Pittsburgh Mayor Bill Peduto recently said that recent scandal and alleged cronyism at the city’s Bureau of Police may have it on the verge of another consent decree with the Justice Department.
Pittsburgh, which has been without a permanent police chief since Nathan Harper was indicted in March 2013 on corruption charges, was the first U.S. city to agree to federal oversight after the Justice Department uncovered a “pattern and practice” of misconduct at the department in 1997.
“[M]any of the officers who get concerned about when I talk about this don’t realize how close we are to going into another consent decree,” said Peduto, who visited the PublicSource newsroom July 1.
The department has to heal internally and in its relations with the community, Peduto said, and move past the problems it has had for many years.
He said he hopes to name a new police chief by Labor Day.
The federal government has been investigating alleged corruption within the department. Peduto said that investigation could lead to intervention from the U.S. Attorney’s Office or FBI.
“My goal is to not let that happen, to be able to solve our own problems,” Peduto said.
He said he had been talking with U.S. Attorney David Hickton about the investigation.
A representative for U.S. Attorney David Hickton declined to comment. A representative from the Justice Department in Washington, D.C., did not immediately respond to a request for comment.
In February, Harper was sentenced to 18 months in federal prison for conspiring to create an unauthorized slush fund with city money. The former chief pleaded guilty after being accused of diverting more than $70,000 in public money to an unauthorized account. Harper, who was appointed by former Mayor Luke Ravenstahl, personally spent more than $30,000 of the money.
Two weeks ago, a suspended police officer sued the city over allegations that she was retaliated against for opposing alleged corruption involving a valet parking company.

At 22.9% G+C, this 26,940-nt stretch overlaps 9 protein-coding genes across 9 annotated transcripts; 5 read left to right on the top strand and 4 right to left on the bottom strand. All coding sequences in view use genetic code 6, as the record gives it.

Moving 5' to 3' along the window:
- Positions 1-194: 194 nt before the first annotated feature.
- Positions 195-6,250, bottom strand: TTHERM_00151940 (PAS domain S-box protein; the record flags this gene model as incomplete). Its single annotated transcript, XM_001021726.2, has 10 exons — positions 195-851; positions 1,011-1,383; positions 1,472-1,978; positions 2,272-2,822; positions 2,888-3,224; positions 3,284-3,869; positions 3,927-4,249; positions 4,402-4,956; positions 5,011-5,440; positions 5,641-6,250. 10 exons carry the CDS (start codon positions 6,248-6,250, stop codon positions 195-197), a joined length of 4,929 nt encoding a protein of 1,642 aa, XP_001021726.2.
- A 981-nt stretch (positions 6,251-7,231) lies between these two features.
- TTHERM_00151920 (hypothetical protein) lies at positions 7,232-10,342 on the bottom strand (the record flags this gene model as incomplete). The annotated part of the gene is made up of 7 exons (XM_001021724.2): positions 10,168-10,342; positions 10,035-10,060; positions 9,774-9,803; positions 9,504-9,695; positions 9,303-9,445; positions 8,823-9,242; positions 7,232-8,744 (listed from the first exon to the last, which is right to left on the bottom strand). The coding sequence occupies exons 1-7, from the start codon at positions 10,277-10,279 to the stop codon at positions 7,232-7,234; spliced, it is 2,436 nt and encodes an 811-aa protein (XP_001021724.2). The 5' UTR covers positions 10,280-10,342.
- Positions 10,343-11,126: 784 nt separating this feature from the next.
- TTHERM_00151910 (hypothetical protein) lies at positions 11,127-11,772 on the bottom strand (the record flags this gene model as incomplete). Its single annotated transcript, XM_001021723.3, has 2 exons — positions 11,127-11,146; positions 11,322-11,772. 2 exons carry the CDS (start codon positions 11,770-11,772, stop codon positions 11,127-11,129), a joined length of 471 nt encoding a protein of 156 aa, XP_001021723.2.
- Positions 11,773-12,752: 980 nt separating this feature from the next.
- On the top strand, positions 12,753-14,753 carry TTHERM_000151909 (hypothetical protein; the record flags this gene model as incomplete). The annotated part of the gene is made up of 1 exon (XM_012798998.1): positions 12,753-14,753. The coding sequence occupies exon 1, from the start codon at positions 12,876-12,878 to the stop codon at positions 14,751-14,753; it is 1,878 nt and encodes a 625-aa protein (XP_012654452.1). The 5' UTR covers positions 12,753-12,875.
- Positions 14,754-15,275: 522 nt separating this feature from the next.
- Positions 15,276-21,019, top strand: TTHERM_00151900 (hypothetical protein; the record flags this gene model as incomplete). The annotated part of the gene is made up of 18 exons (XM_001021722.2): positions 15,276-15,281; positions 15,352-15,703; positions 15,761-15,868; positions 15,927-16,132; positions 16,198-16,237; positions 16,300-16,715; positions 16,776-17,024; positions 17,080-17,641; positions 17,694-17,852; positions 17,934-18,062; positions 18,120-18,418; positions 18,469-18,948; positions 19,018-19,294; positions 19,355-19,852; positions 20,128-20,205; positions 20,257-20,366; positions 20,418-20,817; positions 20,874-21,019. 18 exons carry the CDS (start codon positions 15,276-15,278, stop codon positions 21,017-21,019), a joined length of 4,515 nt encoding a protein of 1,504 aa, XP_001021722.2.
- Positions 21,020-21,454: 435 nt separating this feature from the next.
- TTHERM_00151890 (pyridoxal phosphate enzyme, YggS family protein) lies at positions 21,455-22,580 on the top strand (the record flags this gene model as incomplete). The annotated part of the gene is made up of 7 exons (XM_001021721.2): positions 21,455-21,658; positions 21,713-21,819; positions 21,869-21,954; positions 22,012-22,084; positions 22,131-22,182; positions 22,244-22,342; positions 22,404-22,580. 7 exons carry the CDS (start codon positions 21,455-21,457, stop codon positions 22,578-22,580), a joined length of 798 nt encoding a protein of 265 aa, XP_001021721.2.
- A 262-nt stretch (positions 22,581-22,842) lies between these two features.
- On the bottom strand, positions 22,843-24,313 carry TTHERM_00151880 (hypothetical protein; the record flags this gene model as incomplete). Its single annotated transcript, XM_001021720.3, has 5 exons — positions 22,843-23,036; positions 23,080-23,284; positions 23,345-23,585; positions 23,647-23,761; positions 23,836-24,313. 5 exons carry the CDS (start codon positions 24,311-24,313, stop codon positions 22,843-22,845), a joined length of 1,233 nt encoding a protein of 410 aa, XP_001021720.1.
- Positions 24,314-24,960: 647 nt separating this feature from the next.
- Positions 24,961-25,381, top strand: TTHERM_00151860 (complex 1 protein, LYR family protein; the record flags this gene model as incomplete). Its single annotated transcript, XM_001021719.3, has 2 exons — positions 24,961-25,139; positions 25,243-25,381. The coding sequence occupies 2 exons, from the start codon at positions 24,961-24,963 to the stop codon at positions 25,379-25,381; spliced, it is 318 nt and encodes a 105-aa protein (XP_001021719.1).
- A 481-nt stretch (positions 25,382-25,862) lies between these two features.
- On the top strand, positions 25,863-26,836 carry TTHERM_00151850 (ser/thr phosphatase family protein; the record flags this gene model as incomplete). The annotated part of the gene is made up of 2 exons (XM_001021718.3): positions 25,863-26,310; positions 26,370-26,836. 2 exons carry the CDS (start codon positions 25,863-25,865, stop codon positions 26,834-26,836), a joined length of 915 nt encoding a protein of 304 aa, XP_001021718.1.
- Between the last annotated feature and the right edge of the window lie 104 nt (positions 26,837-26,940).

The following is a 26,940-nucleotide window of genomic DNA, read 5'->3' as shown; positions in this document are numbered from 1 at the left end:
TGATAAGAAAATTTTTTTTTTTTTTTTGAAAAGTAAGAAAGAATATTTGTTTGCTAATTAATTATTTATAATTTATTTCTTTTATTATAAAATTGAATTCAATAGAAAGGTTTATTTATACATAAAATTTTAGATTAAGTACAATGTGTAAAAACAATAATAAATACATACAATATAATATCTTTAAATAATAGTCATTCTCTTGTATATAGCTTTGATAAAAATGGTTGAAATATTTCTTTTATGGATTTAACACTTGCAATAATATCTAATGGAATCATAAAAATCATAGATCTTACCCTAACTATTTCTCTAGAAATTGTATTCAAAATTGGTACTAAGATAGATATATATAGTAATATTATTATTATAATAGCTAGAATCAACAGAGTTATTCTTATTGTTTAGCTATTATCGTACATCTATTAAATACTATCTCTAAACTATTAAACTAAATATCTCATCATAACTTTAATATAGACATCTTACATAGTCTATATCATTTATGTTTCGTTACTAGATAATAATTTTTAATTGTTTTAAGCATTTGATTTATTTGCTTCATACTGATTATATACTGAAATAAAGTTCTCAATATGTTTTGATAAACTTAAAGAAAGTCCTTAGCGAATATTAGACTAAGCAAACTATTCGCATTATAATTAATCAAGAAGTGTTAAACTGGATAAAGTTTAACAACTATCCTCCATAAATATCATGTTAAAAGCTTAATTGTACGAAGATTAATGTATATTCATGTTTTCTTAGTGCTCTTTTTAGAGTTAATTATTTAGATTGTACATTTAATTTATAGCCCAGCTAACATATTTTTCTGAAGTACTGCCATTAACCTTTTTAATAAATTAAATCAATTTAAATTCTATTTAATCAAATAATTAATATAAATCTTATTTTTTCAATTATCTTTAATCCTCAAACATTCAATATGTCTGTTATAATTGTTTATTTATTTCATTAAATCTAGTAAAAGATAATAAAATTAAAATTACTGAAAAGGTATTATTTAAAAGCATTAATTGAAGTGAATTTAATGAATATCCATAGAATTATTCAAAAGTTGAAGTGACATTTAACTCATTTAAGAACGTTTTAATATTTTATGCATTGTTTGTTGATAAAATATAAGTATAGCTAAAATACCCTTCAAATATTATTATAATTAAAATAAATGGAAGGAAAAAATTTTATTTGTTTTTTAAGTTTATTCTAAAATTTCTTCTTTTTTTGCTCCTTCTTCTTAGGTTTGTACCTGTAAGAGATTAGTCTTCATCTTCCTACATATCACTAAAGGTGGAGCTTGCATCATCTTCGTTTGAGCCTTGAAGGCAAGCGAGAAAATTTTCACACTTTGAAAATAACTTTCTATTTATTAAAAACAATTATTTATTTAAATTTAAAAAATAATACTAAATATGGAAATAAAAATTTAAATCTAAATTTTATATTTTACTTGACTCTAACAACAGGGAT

The department has also come under fire from citizen groups after controversial incidents like the November 2012 shooting of Leon Ford during a traffic stop and the arrest of Jordan Miles, who was beaten by officers while walking to his grandmother’s house in Homewood in 2010.
Police said they thought Miles had a gun and they reacted when he ran. Miles said the police failed to identify themselves and beat him while handcuffed.
In March, a jury awarded Miles more than $119,000 on a false-arrest claim, but found that the officers did not use excessive force.
Friction and distrust between the police and Black community dates back to the 1960s, said a 2002 report by the Vera Institute of Justice. The department has also been criticized for its treatment of minority employees and the low number of minorities in the department.
But the consent decree, which was lifted in 2002 after five years, was supposed to fix a pattern of cronyism, questionable force and strained racial relations between police and minorities. The department had been criticized for brutality, unwarranted stops and disrespect of citizens.
The decree required the department to make reforms, including the establishment of an early warning system to keep track of problem officers.
After taking office in January, Peduto said he planned to take a long time to hire a police chief and first wanted to have a new solicitor, head of the Office of Municipal Investigations and public-safety director in place.
In May, Peduto announced the hiring of Stephen Bucar, a former FBI agent with experience in counterterrorism, as public-safety director, the last step before focusing on finding a new chief.
Peduto said he wants a police chief who can solve the department’s problems and views the job as a positive opportunity.
“What I hope that person is able to do,” Peduto said, “is to be a great communicator that is able to help to heal the wounds between the community by being able to listen as well as speak.”
Reach Jeffrey Benzing at 412-315-0265 or at email@example.com.